This is the text from a performance at last week's Reboot conference in Copenhagen, by Magnus Eriksson and Rasmus Fleischer. It mainly circles around the question of the meaning of "live performance" in a context of universalized reproduction of recorded music.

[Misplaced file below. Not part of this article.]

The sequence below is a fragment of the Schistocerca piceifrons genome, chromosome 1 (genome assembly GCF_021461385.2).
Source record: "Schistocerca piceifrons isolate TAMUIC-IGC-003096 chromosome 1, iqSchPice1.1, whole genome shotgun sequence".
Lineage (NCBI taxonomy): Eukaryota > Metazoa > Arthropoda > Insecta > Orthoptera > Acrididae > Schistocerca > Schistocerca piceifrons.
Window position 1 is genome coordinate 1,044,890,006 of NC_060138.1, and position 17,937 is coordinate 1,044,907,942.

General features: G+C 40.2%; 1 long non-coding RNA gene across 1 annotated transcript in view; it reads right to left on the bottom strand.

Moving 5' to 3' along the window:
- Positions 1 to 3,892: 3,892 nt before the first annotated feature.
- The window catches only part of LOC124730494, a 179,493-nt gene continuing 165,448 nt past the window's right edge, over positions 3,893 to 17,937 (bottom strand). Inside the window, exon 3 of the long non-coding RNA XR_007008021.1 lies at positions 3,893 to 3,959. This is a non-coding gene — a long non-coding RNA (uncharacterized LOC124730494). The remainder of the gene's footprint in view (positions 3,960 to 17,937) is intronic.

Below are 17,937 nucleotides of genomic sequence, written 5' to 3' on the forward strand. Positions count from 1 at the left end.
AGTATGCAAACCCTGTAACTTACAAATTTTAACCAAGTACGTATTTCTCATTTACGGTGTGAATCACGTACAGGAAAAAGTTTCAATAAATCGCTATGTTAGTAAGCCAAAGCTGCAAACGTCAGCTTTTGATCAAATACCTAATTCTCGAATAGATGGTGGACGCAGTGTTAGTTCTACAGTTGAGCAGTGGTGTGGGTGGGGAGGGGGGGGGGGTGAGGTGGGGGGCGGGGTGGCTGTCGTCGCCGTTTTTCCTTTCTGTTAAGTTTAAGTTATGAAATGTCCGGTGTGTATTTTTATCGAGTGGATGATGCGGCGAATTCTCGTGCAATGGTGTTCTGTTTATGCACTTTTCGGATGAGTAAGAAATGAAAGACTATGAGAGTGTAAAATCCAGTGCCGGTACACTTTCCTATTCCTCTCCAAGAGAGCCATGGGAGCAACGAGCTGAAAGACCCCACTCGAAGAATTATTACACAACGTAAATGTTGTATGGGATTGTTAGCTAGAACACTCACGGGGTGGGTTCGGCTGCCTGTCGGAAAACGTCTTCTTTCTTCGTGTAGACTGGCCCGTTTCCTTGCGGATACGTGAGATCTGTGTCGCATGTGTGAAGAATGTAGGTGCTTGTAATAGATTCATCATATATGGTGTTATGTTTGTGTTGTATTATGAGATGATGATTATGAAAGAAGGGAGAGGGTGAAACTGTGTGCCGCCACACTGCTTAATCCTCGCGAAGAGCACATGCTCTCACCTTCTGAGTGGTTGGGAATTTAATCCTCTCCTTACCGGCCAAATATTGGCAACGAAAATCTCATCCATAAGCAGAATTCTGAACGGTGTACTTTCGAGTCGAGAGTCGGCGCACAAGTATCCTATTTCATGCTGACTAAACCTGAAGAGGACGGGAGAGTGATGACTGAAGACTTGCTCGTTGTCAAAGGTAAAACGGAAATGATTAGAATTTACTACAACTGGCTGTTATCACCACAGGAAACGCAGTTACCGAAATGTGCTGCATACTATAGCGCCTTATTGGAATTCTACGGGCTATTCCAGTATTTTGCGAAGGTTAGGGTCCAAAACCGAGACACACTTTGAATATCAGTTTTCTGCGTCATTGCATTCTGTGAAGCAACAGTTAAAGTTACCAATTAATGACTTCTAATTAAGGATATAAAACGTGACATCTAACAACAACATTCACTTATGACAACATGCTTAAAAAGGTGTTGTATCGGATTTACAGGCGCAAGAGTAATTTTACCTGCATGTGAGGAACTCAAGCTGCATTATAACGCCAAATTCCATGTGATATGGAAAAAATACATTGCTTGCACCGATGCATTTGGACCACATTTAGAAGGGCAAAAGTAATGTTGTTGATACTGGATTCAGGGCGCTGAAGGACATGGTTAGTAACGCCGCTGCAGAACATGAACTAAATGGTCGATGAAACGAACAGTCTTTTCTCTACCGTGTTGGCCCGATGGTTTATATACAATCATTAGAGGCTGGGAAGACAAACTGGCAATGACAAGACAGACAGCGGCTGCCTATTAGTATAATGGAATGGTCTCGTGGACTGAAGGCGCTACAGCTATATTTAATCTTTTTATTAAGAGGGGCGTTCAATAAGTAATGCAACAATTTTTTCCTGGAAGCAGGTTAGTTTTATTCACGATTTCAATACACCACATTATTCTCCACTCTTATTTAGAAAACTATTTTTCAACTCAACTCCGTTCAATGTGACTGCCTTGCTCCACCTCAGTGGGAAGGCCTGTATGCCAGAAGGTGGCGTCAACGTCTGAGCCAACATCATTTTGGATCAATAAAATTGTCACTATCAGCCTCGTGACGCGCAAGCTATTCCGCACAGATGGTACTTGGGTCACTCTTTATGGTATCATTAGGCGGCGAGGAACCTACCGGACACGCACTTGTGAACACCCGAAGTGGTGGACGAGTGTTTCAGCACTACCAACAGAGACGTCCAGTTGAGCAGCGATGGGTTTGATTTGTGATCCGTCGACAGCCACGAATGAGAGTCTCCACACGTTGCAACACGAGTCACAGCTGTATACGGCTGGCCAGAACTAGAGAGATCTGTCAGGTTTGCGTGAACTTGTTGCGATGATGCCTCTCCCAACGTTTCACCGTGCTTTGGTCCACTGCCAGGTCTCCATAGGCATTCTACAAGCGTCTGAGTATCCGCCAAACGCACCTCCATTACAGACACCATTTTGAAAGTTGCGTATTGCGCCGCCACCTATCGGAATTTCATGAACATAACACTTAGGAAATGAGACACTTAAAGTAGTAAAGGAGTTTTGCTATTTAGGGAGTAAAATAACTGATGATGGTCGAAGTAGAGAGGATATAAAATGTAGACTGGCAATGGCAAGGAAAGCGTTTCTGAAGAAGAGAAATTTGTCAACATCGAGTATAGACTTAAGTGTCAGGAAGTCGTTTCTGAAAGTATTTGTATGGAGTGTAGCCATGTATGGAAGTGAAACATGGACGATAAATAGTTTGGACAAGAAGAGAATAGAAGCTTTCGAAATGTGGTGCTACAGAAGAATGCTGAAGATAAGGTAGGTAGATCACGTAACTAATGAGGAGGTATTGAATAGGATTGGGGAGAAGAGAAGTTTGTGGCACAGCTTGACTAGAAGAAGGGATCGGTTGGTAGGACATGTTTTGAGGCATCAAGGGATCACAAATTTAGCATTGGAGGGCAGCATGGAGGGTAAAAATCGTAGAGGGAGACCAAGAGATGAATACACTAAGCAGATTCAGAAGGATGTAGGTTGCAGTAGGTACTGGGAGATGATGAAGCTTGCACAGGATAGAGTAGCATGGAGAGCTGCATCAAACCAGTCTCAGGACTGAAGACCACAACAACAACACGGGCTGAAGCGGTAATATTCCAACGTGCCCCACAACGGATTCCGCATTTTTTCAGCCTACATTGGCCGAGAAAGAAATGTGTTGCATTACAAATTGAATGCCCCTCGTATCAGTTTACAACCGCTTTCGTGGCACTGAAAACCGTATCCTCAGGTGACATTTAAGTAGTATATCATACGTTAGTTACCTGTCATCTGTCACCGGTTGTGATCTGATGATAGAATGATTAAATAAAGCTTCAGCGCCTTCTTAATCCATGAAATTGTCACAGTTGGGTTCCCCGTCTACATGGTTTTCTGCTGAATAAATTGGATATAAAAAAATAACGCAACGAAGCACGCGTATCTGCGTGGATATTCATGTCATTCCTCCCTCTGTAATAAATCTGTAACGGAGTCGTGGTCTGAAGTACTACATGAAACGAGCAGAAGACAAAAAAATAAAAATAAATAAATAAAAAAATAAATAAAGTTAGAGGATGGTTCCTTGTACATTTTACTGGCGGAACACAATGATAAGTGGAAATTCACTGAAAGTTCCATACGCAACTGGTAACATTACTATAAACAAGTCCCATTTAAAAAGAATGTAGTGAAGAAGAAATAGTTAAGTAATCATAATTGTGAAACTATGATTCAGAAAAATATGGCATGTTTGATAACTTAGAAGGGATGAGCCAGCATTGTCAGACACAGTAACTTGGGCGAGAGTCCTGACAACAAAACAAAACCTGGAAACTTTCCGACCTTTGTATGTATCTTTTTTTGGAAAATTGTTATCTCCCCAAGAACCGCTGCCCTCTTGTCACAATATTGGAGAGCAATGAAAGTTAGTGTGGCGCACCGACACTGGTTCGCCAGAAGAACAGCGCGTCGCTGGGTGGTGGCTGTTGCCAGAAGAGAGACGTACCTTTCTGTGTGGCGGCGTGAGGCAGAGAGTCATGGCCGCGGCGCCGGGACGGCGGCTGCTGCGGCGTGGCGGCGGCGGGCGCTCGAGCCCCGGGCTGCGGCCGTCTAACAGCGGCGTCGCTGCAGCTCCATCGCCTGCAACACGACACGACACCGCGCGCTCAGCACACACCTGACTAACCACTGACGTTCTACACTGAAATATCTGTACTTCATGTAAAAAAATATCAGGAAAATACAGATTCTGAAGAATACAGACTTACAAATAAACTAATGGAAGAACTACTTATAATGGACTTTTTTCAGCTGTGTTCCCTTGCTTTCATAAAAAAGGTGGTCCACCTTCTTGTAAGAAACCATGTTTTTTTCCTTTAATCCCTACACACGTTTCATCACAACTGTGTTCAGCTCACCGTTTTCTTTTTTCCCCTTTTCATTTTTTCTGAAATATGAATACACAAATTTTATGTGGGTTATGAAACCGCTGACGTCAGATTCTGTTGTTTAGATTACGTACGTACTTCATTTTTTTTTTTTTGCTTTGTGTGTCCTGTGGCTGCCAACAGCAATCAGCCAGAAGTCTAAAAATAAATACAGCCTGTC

- - - PERFORMANCE: COPIES & CONTEXTS IN THE AGE OF CULTURAL ABUNDANCE We are both co-founders of Piratbyrån, a Swedish group that has been around for four years. Piratbyrån explores how file-sharing and other copying technologies interact with creativity and change how people relate to everyday culture. We analyze tendencies and cases and discuss possible future scenarios and opportunities. Internationally we are mostly known for starting up the The Pirate Bay, which we no longer run but are in close contact with. By this and many other projects, campaigns, performances, talks and media appearances, we have intervened in the discussion known as "the file- sharing debate". Almost exactly a year ago, at the time of the last Reboot conference, The Pirate Bay was taken down in a controversial raid that involved about 180 confiscated servers and pressure on the Swedish government from US officials and lobby groups. Still today, over 100 servers remain in custody and the prosecution is just about to be delayed for several months more. The raid was followed by demonstrations just three days after co- hosted by Piratbyrån and other piracy organisations as well as political parties from different sides of the Swedish political spectrum. At the very same day, The Pirate Bay came back online. Since then, a lot of light has been put on the alleged Swedish "pirate safe haven" and we have had an extensive public debate in Sweden on file-sharing issues. Although it's great that we have this debate, it is often stuck in pre-internet frameworks, copyright abstractions and outdated perspectives. Piratbyrån is often perceived as being primarily anti-copyright and we often have to answer questions on how artists should make a living if there was no copyright. On this topic we have very little to say for several reasons: Talking about that implicates that we have (at least until now) a perfectly working copyright economy that has somehow provided wages for artists, an economy that would be nullified by a future removal of copyright laws. What we instead prefer to talk about is the present: The concrete and complex workings of cultural economies, the cracks and grey zones in contemporary copyright, and the massive sharing of files that is already going on. In fact, we got so tired of answering the questions of right versus wrong, that this spring on the last night of April, we climbed Stockholm's highest mountain in order to perform a kind of ritual. There we burned and buried the very same file-sharing debate that we had initiated four years ago, read a communique, and celebrated the ancient Walpurgis festivity around a fire. It's all documented in a video, that we will now show some brief clips from. [[[ VIDEO DOCUMENTATION WITH ENGLISH SUBTITLES: http:// www.youtube.com/watch?v=mnaol8QQruw ]]] As I said before, we buried the debate by performing this ritual since we felt that the debate was stuck in the same frozen positions it had been for years. Still discussing if file-sharing was right or wrong, if we should allow it or stop it, if it was good or evil. But to us the consequences of file-sharing, or rather the general accessibility of culture today, is much more far reaching than just another way for consumers to get access to content. Today we are going to talk about how it shapes the very ways we use, value and experience culture, especially music. Since we used The KLF as a soundtrack for the film, and since we built a fire, we sent this video to Bill Drummond from the KLF. He sent us a very interesting response, saying that he enjoyed and understood the message. Then he attached this letter: - - AN INVITATION A time has arrived where we can (in theory and almost in practise) listen to any recorded music, from the entire history of recorded music, wherever, whenever while doing whatever we want. This has meant our relationship with music is rapidly and fundamentally changing faster than it has done for many decades. This is good for numerous reasons. But a by-product of this is, recorded music will no longer contain the meaning it once held for us. This will entail it no longer gives us what we need and desire from it. Once a music has lost its meaning it has no value. Thus as we edge our way deeper into the 21st Century we will begin to want music that can not be listened to wherever, whenever while doing whatever. We will begin to seek out music that is both occasion and place specific, music that can never be merely a soundtrack. We will demand music where we are no longer just the consumers, unwitting or otherwise. The era of recorded music is now passing and within the next decade it will begin to look and sound like a dated medium. Recorded music will be perceived as an art form very much of the 20th Century. The above notions excite me. This excitement has brought about The17. The17 rejects all that the era of recorded music had to offer and attempts to embrace the unknown opportunities of what lies ahead. Please accept my invitation to embrace the unknown opportunities of what lies ahead in whatever way excites you. Bill Drummond www.the17.org - - This is not only due to file-sharing but the general presence of free music. You can't walk around the city, enter a store or café without hearing music. Today, free music is omni-present. All this decreases the value of recorded music, perhaps of music-in-itself in general. We will probably no longer hear a new song, a new sound or a new style of music that will turn our world upside down as music has done many times in the past. The pop-star Momus touches upon this when he summarized the music year of 2006 on his blog: "If music didnt exactly die in 2006, it certainly felt sidelined, jilted, demoted, decentred, dethroned as the exemplary creative activity, the most vibrant subculture." Are Momus (born 1960) and Drummond (born 1953) just getting old and bored? Maybe, but there seems to be more to it. Momus concludes by quoting his artist friend Anne Laplantine, who expresses similar feelings towards the uncertain state of music with these words: "I think were also living now in a transitional period which Im not sure I can define. All I know is that I feel the need to wait a bit." We agree with Drummond, Momus and Laplantine that we are in the middle of some kind of transition. Something that has been fundamental to humans is losing its meaning, and only the active destruction of it may open up ways to create new meaning the philosophical term for such an ambiguous process is nihilism. Ernst Jünger once wrote about overcoming nihilism, that optimism and pessimism should not be considered as opposites, but can rather be complementary ways of moving forward to new possibilities. Thus, disgust and enthusiasm are both feelings which have their legitimate place when we assess the contemporary state of music and what digitalisation does with it. What clearly stands in the way of a successful transition is, however, copyright-centred reasoning with its extremely biased idea of creativity. As long as we limit our discussion to the rights or wrongs with copyright, we will continue to reduce cultural processes to the end products they leave behind. Because the only things that count, from the standpoint of copyright, are these end products which were once called "artworks" and today usually goes under the disgusting name of "content". Books, records and pictures are all end products. But not performances, communication, festivities, or anything else happening in the moment, in real time. These more volatile or ephemeral aspects of culture basically falls outside the scope of copyright. The copyright industry wants us to mentally reduce culture to content, while ignoring the context. They want to define "creativity" as the ability to create as many reproducible end products as possible, while everything performative is degraded to an instrumental status. That perspective is not only boring and sterile, it is also dangerous for the very idea of internet as a communication medium. Sadly, that perspective is also getting very popular on the top political level of the European Union. The recent so-called "Strategy for a creative Europe" concludes with the simple equation that using bigger weapons in the war against piracy will naturally lead to more creativity (that is, more "content"), which will in turn lead to economic growth, and save us all when the factories move to Asia. Record companies want to rechannel our musical passions, from the excess of the living moment, into stockpiling of dead objects. George Bataille brilliantly analysed, 60 years ago, how such denial of sacrifice will only lead to its much more fatal return in form of war. However, we'd like to emphasize that not only the copyright industry is guilty of copyright-centred reasoning also many copyright critics fall into the trap, by taking a "consumerist" standpoint. It's all too easy to polemize "for" file-sharing (as if that was needed) with arguments about broadened access to copyrighted material, something which will only strengthen the abstracted and reductive idea of culture as accumulation of content. Avantgarde composer John Cage who was otherwise reluctant to make any value judgements, once presented a clear hierarchy of musical activities. Basically, he put participation over passive consumption: "It is better to make a piece of music than to perform one, better to perform one than to listen to one, better to listen to one than to misuse it as a means of distraction, entertainment or acquisition of 'culture'". This quote works on two levels. On the one hand we can agree, and applaud, Cage for creating this scale, for daring to value different uses of culture differently. His argument is in line with Gregory Batesons definition of information as "difference that makes a difference". But we also want to pose a question to Cage about the hierarchy: Can really making and performing a piece of music be seperated; and in the case of your music, performing and listening? And can one musical experience only fall into one category? Copyright based as it were on literary text and not musical experience built its own peculiar world of abstractions, where the composer, the performer and the producer appeared as three different roles, each represented by their own copyright collective. But today they converge into the singular figure of "the bedroom producer". A convergence driven by the development of recording and mixing technology, from the multitrack tape recorders of the 1960s, to the contemporary average computer able to simulate what only some years ago demanded very expensive studio time. What does technology do with participation? Today, it should be obvious that such a question is wrongly put. Different technologies affect musical cultures and habits in different ways. But during large parts of the 20th century, many music professionals and especially their unionist representatives assumed the opposite: that all sound recording, editing and transmission technologies basically were parts of one singular tendency, usually named "mechanization". Thus technology was understood as the opposite of performance, in a very pessimistic way. Synthesizer players and discjockeys were initially not allowed into the narrow definition of musical performers, but were rather seen as something external, threatening to displace genuine musicianship altogether. We can exemplify with the following words, written by a music sociologist as late as 1989: "As the rationalization of technique continues to its logical conclusion, a specific musician is no longer necessary. Technology can create a simulated musical world without performers. /.../ Through technology, music can be removed from the web of human relationships in which it has been traditionally rooted" We must remember that live performances were though of as the way to make money as an artist, up until the CD came into the picture. Then, during the golden age of the CD which in retrospect looks like a short historical parenthesis record companies in their reasoning reduced live performances to marketing spectacles, which did only exist in order to sell more recordings. Thinking of reproduced recordings as the core product fitted well with the discourse about so-called creative industries, popularized around Tony Blair's election victory in 1997. Creative industries were defined as businesses which have a potential for wealth and job creation through the generation and exploitation of intellectual property. Clearly, what that politics favoured in the area of music was not live performances, but end products. Relegating real-time experience to such a secondary position, as was increasingly the trend during the end of the 20th century, was something unique in the history of music. But since year 2000, when the file-sharing explosion began, the pendulum has turned the other way. Turnover for concerts and festivals have went up to the same extent that record sales has gone down; as has been demonstrated with hard data from Danish copyright collectives. And more and more managers and artists are confirming that the pendulum is swinging back; many has already started to regard recorded music as mainly a way to market performances, where the real money are. Beyond doubt, we witness an economic shift, to some extent, from reproduced objects to real-time experiences. Such a shift inevitably brings a move of resources from the hits towards the long tail, as each artist can only be at one place at a time. To us, this is great news. It promises greater diversity and less conformity. To the record industry it's obviously bad news, and when this topic is brought up, they typically start arguing on behalf of all the poor songwriters who supposedly do not perform at all. However, we shouldn't spend too much energy trying to prove that the changes are benefiting a majority of all musical artists (if only because it's impossible to quantifty the abstracted group of "the artists"). A more interesting question regards what we mean with "live". Why is it so hard to discuss live music's role in the music economy, without always falling back at the image of an rock band standing on a stage in front of an audience, with someone selling ugly t-shirts in the back of the room? According to rock ideology, live music authenticates the recorded object, and the recording is imagined as a document of something that once happened live. But the recorded object may not be re-performed, according to this ideology. (Just think about the silly character of the air guitar player...) This dualism between live and recording is pure mystification, and an obstacle for any serious attempt to reconsider the role of the performative. Obviously, examples from DJ culture works a lot better. For the dub DJ, the sounds produced by operating echo deks or turntables are not less "live" or real-time, than the sounds produced by a human voice, a trumpet or whatever. But this is not about putting different musical genres against each other. Culture, including end products like music recordings, always gets its meaning from humans, in real-time and contained within the limits of a certain context regardless if the context is a physical or virtual space, or if it includes just a couple of persons or millions of them. It is not so much about a return of living music on behalf of the dead, recorded object. Instead, what happens is that the concepts of live, communication, interactivity and performability in themselves become transformed by technology. The main challenge is about how to widen our definition of the "live". How can music as a real-time experience be re-thought, as an aesthetic and an economic activity? Our experience from the copyfight is that the discussion has focused entirely on the production of new culture, while ignoring how culture is used and by whom. So the real question should be: How do we create meaningful contexts around music? Let's try to define what a live performance is: Something that happens in real-time, a specific time and place. Something establishing an relation between different people sharing a similar taste for something. An experience you are part of creating. These features can also be observed in the actual uses of recorded music; in the domains where people share music, meta-data, tags, ratings and stories. Think about sharing musical taste with Last.fm. The most significant effect it has on us, is that it suddenly makes listening to MP3's a two-way activity: While music is streaming from our loudspeakers, metadata are sent back to a central server, continually building on your personal profile, which you know will be used not only by the system for calibrating you personal radio, but also by other humans to judge you. In short, that makes listening to MP3's a performative act. Listening overtakes traits from artistic performance, to some extent. Do we actually want this? Let's leave that question open. Maybe it would be nicer to keep a more ephemeral way of listening, less focused on producing visible metadata, while letting the will to perform take other outlets. Anyhow, this is something we should talk a lot more about. The time and place of culture today is dictated by digital media. Culture, as human communication par excellence, is as it were technical. A live gig, a club or a conference today can hardly be imagined without internet buzz, friends coordinating online, blogs writing it up, digital cameras and mobile phones documenting it and users commenting afterwards. So what we have here is not so much, or at least not only, technology being humanized but new domains of the human experience being subjected to a new technology. What we are looking for now is something completely different from the imaginary utopia of a perfectly working copyright economy, that all coordinates remain the same, only shifted to a new map. What we are looking for here is realistic utopia. From an analysis of the present condition think the unthought. There are still hidden performativities remaining to be discovered! MAGNUS ERIKSSON & RASMUS FLEISCHER [EMAIL PROTECTED], [EMAIL PROTECTED] Copenhagen, 1 June 2007 http://www.piratbyran.org/?view=articles&id=114 http://www.reboot.dk/artefact-2318-en.html http://video.google.com/videoplay?docid=1098484580210269821 http://copyriot.se/reboot9/Reboot9.pdf http://www.piratbyran.org/walpurgis/ http://nettime.freeflux.net/blog/archive/2007/05/05/nettime-four- shreddings-and-a-funeral.html http://www.youtube.com/watch?v=mnaol8QQruw # distributed via <nettime>: no commercial use without permission # <nettime> is a moderated mailing list for net criticism, # collaborative text filtering and cultural politics of the nets # more info: [EMAIL PROTECTED] and "info nettime-l" in the msg body # archive: http://www.nettime.org contact: [EMAIL PROTECTED]